Aprilia's RS125 is one European exotic you can buy today. But there's a catch: The little two-stroke's blue exhaust haze restricts U.S. usage to the racetrack.
Fair enough-that's where this race replica belongs. Beneath the lively colors of that Jorge Lorenzo-replica bodywork is a race-proven 125cc Rotax single, liquid-cooled to keep cylinder temperature consistent. Crankcase induction favors top-end power that's perfect for the track. There's no premixing required, the automatic system metering lubrication precisely to keep the engine internals happy.
The product of years of racing experience, Aprilia's polished aluminum frame and bridged swingarm are manufacturing masterpieces, offering GP-spec rigidity and precise handling. Rearset foot controls provide plenty of cornering clearance at steep lean angles, and that asymmetric swingarm makes room for a tucked-in silencer. You'll drag an elbow before hard parts touch down.
While we didn't drag ours, we did go through a set of knee pucks wringing the thing out around Willow Springs' Horse Thief Mile. Flowing and tight, it's the perfect place to explore the Aprilia's abilities. A wet weight just over 300 pounds makes it a master of momentum, perfectly content to flick into most bends without scrubbing off any speed. All it takes to turn it in is a light push on the narrow clip-ons and the bike is on its side, tracking with superb stability.
Dressed to impress in factory livery, the 125's sharp bodywork mimics that of the 250cc Gr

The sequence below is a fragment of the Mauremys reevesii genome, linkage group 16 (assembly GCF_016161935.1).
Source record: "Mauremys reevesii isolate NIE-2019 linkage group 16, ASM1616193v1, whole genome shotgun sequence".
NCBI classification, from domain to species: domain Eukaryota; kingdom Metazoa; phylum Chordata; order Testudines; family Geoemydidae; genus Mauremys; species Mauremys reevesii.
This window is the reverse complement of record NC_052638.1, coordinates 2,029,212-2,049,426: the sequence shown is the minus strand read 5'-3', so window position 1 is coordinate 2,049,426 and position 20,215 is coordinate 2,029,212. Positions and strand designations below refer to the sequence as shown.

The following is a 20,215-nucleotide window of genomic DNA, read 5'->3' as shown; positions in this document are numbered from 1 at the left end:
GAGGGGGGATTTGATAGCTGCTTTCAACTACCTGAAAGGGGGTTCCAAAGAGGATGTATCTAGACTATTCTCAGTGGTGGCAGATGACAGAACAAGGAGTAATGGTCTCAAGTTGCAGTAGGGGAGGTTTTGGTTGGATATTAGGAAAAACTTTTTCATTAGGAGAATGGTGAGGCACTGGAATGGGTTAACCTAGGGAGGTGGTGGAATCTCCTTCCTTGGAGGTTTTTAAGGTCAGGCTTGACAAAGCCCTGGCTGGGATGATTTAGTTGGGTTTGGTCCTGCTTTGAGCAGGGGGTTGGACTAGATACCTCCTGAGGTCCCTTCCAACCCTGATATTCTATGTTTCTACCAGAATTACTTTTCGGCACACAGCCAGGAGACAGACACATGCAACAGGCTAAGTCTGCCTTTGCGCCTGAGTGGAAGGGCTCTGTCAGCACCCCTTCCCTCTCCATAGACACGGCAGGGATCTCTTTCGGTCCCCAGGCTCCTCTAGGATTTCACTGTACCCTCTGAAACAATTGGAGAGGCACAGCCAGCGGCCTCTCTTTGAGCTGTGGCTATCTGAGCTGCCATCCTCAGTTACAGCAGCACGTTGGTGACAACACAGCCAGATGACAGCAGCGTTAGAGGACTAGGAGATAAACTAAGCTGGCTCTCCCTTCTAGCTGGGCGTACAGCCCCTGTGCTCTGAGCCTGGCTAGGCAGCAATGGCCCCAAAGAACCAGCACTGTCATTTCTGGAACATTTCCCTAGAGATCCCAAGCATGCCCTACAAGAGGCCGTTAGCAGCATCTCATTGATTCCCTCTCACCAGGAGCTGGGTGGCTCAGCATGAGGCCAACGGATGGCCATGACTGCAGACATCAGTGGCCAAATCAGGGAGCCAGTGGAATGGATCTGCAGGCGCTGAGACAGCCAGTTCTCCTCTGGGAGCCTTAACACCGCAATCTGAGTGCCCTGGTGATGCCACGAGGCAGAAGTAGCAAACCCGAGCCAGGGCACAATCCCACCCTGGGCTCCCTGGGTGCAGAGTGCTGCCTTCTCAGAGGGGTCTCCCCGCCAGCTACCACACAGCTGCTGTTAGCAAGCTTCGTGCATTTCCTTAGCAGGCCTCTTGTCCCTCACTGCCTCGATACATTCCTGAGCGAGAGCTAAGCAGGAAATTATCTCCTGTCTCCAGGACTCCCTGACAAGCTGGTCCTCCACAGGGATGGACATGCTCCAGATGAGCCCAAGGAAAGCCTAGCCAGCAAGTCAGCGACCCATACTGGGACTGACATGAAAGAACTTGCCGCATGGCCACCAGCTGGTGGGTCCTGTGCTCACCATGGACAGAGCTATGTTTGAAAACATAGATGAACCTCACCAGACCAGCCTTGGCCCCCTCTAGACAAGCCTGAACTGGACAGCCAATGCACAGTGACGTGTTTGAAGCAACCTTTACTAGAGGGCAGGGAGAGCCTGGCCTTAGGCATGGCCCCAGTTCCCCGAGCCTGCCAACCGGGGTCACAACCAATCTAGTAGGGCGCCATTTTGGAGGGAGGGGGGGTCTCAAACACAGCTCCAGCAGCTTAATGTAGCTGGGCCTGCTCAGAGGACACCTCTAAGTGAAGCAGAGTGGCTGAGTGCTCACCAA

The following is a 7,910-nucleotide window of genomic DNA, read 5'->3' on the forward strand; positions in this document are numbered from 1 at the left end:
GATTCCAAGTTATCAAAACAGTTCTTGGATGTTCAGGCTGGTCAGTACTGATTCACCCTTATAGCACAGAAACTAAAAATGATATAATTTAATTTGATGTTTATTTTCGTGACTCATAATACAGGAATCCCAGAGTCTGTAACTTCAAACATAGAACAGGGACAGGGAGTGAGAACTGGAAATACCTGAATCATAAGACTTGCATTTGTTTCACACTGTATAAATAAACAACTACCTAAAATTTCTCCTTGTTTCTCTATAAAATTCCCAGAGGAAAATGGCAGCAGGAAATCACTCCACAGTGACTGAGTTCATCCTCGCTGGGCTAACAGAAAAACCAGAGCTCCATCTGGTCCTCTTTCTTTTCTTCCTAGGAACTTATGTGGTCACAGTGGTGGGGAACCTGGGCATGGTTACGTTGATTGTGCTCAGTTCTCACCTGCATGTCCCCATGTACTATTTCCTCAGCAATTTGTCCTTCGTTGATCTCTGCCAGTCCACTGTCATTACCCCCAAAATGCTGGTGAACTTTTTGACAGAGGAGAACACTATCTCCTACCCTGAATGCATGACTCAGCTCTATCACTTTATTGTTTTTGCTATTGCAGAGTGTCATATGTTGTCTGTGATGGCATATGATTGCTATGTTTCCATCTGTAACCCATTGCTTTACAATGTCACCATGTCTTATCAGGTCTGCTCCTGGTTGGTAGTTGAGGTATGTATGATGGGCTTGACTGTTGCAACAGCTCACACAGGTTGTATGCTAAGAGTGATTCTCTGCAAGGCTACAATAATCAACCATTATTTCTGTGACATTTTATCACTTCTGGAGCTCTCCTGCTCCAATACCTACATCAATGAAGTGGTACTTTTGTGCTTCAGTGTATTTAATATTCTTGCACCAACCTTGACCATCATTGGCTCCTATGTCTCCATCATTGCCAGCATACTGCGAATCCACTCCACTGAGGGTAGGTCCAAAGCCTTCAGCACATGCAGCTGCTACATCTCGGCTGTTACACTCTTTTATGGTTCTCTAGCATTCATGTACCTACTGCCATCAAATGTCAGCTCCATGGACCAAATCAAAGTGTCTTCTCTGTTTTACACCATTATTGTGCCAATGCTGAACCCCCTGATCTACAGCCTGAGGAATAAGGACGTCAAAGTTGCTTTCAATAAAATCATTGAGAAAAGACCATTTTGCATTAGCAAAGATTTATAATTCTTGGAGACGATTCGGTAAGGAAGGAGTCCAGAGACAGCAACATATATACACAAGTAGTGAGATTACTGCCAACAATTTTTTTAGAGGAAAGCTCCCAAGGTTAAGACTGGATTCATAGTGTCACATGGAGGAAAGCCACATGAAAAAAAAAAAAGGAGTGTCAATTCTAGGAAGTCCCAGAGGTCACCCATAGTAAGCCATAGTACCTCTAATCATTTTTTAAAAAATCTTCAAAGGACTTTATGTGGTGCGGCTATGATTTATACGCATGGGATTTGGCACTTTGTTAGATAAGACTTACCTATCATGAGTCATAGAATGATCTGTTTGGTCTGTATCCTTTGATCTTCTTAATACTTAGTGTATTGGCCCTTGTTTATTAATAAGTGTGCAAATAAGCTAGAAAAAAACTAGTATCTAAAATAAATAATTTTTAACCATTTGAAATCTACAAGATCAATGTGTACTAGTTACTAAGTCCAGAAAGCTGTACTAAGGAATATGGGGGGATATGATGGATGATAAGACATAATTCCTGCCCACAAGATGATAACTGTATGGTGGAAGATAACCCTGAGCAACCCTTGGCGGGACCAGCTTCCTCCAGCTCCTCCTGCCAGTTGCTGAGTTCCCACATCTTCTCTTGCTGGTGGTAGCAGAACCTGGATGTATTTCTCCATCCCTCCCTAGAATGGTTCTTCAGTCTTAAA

The standard Dunlop rubber is up to most track tasks, though front-end grip is a limiting factor. Thankfully, the front tire's contact patch sends plenty of feedback through the stout 40mm fork. Rear tire movement is controlled by a single shock wedged between the rear frame spars. Adjustability is limited to shock spring preload, which is unfortunate but entirely acceptable considering the quality of the rest of the bike and its reasonable $5499 price tag.
Despite a seemingly insatiable appetite for uninterrupted speed, robust brakes are there if you need them. A four-piston caliper is ready to bite down on the front wheel's 320mm rotor with exceptional strength and progressiveness.
As with all two-strokes, low-rev power is lackluster. The bulk of the output is focused between 9500 and an unmarked redline around 11,500 rpm. Keeping things spinning in that sweet spot requires quick use of your left foot, but it pays off with smooth, strong power. Considering the bike's stellar handling and cornering capabilities, a well-ridden RS125 will give a 600cc sportbike a run for its money on tighter courses-especially with sticky, track-spec tires.
While it's a pity you can't ride the RS125 to the track, it's ridiculously easy to load in your truck. So whether you're an aspiring roadracer looking to build your skills or an experienced enthusiast in the market for a new track toy, the RS125 is the two-stroke alternative to the 600cc status quo.